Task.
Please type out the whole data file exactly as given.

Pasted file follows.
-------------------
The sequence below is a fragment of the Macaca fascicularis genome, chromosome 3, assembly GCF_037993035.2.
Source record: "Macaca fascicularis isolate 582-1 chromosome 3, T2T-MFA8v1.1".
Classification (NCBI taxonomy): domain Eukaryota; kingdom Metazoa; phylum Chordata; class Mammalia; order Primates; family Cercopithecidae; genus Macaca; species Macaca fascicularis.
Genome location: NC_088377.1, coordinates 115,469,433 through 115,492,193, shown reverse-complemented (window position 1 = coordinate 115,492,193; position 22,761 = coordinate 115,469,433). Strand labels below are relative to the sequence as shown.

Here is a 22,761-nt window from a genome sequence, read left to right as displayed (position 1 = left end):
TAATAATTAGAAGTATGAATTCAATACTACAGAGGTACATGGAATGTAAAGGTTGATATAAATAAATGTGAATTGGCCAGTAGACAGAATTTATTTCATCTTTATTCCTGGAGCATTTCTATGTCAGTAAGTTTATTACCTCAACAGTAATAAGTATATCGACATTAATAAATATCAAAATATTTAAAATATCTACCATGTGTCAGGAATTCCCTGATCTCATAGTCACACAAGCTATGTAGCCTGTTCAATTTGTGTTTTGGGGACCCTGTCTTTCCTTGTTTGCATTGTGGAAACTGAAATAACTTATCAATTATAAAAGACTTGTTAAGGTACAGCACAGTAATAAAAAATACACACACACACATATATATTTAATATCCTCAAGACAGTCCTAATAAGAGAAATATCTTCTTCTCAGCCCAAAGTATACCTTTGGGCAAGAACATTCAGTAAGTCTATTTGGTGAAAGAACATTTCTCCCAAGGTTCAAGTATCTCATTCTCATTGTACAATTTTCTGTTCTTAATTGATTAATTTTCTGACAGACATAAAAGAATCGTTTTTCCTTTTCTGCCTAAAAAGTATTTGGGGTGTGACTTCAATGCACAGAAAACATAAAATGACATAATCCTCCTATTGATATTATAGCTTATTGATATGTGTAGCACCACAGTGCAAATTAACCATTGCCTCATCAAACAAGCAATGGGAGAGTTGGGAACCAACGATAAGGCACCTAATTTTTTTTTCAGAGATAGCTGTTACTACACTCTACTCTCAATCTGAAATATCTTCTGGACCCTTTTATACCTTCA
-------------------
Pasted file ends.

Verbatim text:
The sequence below is a fragment of the Macaca fascicularis genome, chromosome 3, assembly GCF_037993035.2.
Source record: "Macaca fascicularis isolate 582-1 chromosome 3, T2T-MFA8v1.1".
Classification (NCBI taxonomy): domain Eukaryota; kingdom Metazoa; phylum Chordata; class Mammalia; order Primates; family Cercopithecidae; genus Macaca; species Macaca fascicularis.
Genome location: NC_088377.1, coordinates 115,469,433 through 115,492,193, shown reverse-complemented (window position 1 = coordinate 115,492,193; position 22,761 = coordinate 115,469,433). Strand labels below are relative to the sequence as shown.

Here is a 22,761-nt window from a genome sequence, read left to right as displayed (position 1 = left end):
TAATAATTAGAAGTATGAATTCAATACTACAGAGGTACATGGAATGTAAAGGTTGATATAAATAAATGTGAATTGGCCAGTAGACAGAATTTATTTCATCTTTATTCCTGGAGCATTTCTATGTCAGTAAGTTTATTACCTCAACAGTAATAAGTATATCGACATTAATAAATATCAAAATATTTAAAATATCTACCATGTGTCAGGAATTCCCTGATCTCATAGTCACACAAGCTATGTAGCCTGTTCAATTTGTGTTTTGGGGACCCTGTCTTTCCTTGTTTGCATTGTGGAAACTGAAATAACTTATCAATTATAAAAGACTTGTTAAGGTACAGCACAGTAATAAAAAATACACACACACACATATATATTTAATATCCTCAAGACAGTCCTAATAAGAGAAATATCTTCTTCTCAGCCCAAAGTATACCTTTGGGCAAGAACATTCAGTAAGTCTATTTGGTGAAAGAACATTTCTCCCAAGGTTCAAGTATCTCATTCTCATTGTACAATTTTCTGTTCTTAATTGATTAATTTTCTGACAGACATAAAAGAATCGTTTTTCCTTTTCTGCCTAAAAAGTATTTGGGGTGTGACTTCAATGCACAGAAAACATAAAATGACATAATCCTCCTATTGATATTATAGCTTATTGATATGTGTAGCACCACAGTGCAAATTAACCATTGCCTCATCAAACAAGCAATGGGAGAGTTGGGAACCAACGATAAGGCACCTAATTTTTTTTTCAGAGATAGCTGTTACTACACTCTACTCTCAATCTGAAATATCTTCTGGACCCTTTTATACCTTCA